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Novell's New Server Products To Integrate NetWare, GroupWise
But Thin Client Won't Replace SLED
March 21, 2007
Novell's rollout this week of a SUSE Linux thin client surely doesn't mean that the richer and only slightly older SUSE Enterprise Desktop (SLED) will be going away, officials said at BrainShare. On the other hand, the new Open Enterprise Server (OES) 2, also launched as a public beta this week, will feature a Linux kernel topped by NetWare, a legacy OS the company is now phasing out.
Meanwhile, Novell's new Teaming + Conferencing software will integrate Novell's GroupWise, another long-time product.
OES 2 represents "NetWare virtualized on SUSE Enterprise Server," according to Jeff Jaffe, Novell's senior VP and CTO. In another addition, the OES update will include Domain Services for Windows, in an effort toward easing Windows management.
In contrast, Teaming + Conferencing will be an open source offering combining elements of GroupWise with technology licensed from SiteScape, Jaffe said. Also under the pact with Novell, SiteScape is expected to donate part of its technology to start a new open source project called ICEcorps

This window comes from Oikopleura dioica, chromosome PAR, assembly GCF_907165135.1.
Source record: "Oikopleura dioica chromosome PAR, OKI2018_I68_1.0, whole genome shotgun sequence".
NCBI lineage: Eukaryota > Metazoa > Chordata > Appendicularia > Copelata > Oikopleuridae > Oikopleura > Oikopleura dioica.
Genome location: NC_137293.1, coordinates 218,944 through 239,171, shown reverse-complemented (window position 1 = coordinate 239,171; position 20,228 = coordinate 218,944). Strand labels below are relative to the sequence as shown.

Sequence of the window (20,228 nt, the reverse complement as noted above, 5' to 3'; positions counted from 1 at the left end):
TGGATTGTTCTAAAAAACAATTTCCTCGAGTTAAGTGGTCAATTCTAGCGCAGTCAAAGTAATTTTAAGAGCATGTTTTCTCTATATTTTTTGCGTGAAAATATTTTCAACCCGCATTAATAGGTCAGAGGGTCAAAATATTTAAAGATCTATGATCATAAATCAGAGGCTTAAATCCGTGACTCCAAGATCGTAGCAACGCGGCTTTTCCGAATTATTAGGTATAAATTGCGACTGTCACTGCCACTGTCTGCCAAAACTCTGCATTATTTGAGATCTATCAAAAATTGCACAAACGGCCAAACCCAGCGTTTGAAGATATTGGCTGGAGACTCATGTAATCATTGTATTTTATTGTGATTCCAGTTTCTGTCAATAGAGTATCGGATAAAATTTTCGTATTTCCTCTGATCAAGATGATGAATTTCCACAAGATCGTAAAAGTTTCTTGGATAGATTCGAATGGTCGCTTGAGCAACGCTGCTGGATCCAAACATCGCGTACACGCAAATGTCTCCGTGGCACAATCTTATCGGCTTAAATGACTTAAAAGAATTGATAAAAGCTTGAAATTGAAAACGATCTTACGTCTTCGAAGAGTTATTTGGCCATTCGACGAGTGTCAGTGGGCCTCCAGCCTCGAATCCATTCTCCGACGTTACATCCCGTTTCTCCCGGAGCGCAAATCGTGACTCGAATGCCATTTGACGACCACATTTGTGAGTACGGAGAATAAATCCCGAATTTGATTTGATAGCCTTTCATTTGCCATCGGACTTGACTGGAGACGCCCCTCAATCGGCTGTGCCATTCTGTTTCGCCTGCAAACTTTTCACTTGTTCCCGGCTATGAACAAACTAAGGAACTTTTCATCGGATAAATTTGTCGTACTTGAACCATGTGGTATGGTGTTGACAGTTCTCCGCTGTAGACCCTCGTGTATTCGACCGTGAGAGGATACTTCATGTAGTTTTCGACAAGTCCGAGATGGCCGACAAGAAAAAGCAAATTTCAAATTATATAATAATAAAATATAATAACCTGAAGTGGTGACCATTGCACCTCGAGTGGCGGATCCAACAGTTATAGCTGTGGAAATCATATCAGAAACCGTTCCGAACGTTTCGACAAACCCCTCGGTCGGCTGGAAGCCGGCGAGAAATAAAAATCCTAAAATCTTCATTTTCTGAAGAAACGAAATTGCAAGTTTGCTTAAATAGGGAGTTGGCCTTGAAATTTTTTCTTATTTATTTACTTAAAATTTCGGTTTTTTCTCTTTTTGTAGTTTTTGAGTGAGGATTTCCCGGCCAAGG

For its part, Novell's new thin desktop client is meant as an alternative to SLED for organizations that want a thin client for better security or lower total cost of ownership, said Michael Applebaum, senior product marketing manager, during a spate of interviews with LinuxPlanet.
Officials also got a bit more specific about the relationships between the legacy server offerings and new products. "We've finished porting NetWare to OES 2," said Justin Steinman, director of marketing for Novell's Linux and open platform solutions. OES 2 has now entered open beta.
"We're still selling NetWare 6.5," according to Applebaum. But, he added, Novell has already articulated intentions to migrate NetWare customers to SUSE Linux.
Jaffe said that Teaming + Conferencing will bring together "core" pieces of GroupWise with SiteScape's technology on SUSE Linux in an effort to expand Novell's collaborative workgroup capabilities. The product will include realtime conferencing.
Why is Novell open sourcing the new collaboration platform? "All of this community participation will take [conferencing and collaboration] to a new level," according to Jaffe.
And why is Novell now offering another enterprise desktop client beyond SLED, a product which hasn't been around that long, anyway? "A lot of the customers are very interested in a tightly controlled environment. Instead of giving everyone PCs, they want the applications to run on the server," Applebaum said.
The thin client also costs less, not just in terms of software alone, but also because of reduced desktop hardware requirements, said Carlos Manero-Luque, VP of product development for open source software.
With the thin edition of the SUSE desktop client, Novell is also trying to provide enough flexibility to meet widely ranging preferences on the customer side.
Accordingly, Novell will offer the thin client in different sizes, including 128 megabytes and 256 megabytes.
Novell will also ready a flexible toolkit for creating the images that will run on client workstations. "And we'll be working with people on customization," Applebaum told LinuxPlanet.